Unfortunately, the heart is barricaded by our inner demons. Therefore in order to leverage its power and strength, you must break down those barriers. When I originally moved back home I knew there were some barriers I had to break in order to accomplish my goals.

Slowly, I began dismantling them. Prematurely, I celebrated victory believing that all the junk in my life was cleared. I had the tough conversations and was healing. But soon after I would come to find that there was a lot more in store before I was victorious.

Despair: Mile 19

“I am going to die. Why did I ever decide to do this? At least I didn’t hit the wall yet.”

At the Despair stage the body’s pain tolerance has almost reached its peak. In the video, he complains that “his thighs are hurting and his toenail feel like it’s coming off.”

Well, my bank account was surely hurting and I was forced to cut off some additional expenses. The loss of my physical security, my bank account, triggered a mental death. I thought it was all over.

Why didn’t I just stay at PwC? The only hope I had was that I had yet to hit the wall, or in other words, I had not tapped into my savings/life insurance.

“The Wall”: Mile 22

“I hit the wall... I’ve never been so tired in all my life. I think I should just quit... Stop passing me you jerks!”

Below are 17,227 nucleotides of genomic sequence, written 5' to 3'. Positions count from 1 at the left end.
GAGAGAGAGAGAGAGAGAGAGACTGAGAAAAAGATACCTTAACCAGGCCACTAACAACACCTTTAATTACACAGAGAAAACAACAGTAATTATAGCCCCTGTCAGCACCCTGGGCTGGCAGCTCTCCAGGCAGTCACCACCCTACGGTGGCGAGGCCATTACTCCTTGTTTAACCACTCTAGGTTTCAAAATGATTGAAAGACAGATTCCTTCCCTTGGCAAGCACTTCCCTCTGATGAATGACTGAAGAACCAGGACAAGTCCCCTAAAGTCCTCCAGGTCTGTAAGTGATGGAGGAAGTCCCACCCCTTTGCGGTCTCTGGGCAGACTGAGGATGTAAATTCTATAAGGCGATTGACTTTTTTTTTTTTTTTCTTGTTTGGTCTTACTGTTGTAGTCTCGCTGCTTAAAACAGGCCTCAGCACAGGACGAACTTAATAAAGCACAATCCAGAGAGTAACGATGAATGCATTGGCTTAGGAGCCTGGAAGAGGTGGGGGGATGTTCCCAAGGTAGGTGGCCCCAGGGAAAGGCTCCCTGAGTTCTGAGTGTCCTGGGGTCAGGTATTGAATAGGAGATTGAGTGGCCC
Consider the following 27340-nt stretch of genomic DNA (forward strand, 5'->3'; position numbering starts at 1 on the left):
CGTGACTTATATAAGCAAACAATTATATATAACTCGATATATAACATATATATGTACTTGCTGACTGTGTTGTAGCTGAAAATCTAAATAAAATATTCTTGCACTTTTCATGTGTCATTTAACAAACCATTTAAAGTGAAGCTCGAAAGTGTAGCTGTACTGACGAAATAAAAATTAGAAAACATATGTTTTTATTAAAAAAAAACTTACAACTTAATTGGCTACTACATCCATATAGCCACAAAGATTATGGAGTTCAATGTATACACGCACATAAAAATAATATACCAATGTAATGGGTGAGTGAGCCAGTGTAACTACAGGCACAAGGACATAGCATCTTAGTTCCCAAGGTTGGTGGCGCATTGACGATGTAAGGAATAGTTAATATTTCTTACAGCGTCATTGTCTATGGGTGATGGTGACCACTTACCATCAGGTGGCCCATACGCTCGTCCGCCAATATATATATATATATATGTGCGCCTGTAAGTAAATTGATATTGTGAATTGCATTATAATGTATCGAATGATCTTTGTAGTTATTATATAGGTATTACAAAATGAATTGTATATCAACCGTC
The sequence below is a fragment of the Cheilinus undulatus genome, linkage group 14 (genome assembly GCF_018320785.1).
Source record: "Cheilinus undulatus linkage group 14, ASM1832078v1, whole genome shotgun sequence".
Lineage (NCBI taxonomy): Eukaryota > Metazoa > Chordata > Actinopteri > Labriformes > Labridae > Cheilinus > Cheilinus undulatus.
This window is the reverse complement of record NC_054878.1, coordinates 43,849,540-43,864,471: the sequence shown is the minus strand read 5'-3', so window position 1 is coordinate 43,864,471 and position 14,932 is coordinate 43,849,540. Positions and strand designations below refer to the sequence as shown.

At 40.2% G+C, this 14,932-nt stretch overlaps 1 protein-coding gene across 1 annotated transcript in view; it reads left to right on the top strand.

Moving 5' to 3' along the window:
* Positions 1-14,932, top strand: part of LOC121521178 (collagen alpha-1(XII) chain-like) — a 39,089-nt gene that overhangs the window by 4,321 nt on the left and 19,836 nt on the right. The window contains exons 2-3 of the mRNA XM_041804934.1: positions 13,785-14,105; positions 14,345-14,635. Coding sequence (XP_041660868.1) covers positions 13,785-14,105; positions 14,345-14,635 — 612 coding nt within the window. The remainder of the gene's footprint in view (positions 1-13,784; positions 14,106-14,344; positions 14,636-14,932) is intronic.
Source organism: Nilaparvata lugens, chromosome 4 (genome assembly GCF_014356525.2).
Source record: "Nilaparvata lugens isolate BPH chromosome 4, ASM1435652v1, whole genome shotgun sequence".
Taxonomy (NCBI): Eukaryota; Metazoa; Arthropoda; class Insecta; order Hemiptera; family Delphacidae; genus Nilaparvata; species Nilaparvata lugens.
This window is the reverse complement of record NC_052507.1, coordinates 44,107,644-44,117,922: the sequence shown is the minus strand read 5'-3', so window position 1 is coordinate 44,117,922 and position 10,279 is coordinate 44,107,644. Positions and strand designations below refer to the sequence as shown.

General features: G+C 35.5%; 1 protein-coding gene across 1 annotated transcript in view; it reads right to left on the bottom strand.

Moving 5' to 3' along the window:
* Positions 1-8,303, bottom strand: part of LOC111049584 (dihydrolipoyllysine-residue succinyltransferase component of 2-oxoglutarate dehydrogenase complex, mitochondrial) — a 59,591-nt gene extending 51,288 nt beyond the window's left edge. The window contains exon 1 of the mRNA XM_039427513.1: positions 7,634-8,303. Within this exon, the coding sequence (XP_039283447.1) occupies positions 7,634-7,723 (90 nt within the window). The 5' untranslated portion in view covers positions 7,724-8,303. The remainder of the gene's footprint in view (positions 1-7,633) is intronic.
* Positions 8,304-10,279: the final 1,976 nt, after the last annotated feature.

I hit the wall! I had to borrow money from my savings which I hoped to never do. I felt defeated as if borrowing from my life insurance meant it was the end. And while on my last others seemed to be passing me up.  

Affirmation: Mile 23

“No, I need to power through. I didn’t train for months to give up this late. Time to dig deep. The finish line is right there one foot in front of the other.”

I’m currently coming out of “The Wall” phase and entering into the Affirmation stage. Daily reaffirming that I am enough. That I’ve come too far to turn back now. Attending WeLive 19, a three-day conference for real estate investors/wholesalers was timely.

Although, I had the inclination to save the money I borrowed from my life insurance for bills and living expenses I decided to invest in myself. Hoping to not make the same mistake I made earlier in my journey of not reinvesting.

Currently, I’m grateful that I stepped out on faith and attend because it renewed my spirit and provided me the resources I needed to keep pushing. Unfortunately, I had to run out of physical strength, money, to come to the understanding that my own might is not the source. Rather, my source is internal and not external.

Elation: Mile 26  

“I did it!”

I know I’m not there yet but I’m excited about the elation phase. To prove to myself that I was right for betting on me. When I can celebrate the journey and begin preparing for my next marathon.

Reconsidering the phrase, “it's not a sprint it's a marathon” and measuring it against the 8 stages. It’s clear that a 100-meter dash does not require you to progress through all 8 stages. That unlike a marathon, a sprint is not a tale of 2 races because your heart is not required.

Moreover, to accomplish anything in business your heart will get checked. Thomas J. Watson said it best,  “To be successful, you have to have your heart in your business and your business in your heart.”


“Slow Grind! Slow Grind! What you playas know about that slow grind?  Sometimes it don’t come fast it takes time. Don’t you playas know about that slow grind?” — Jeezy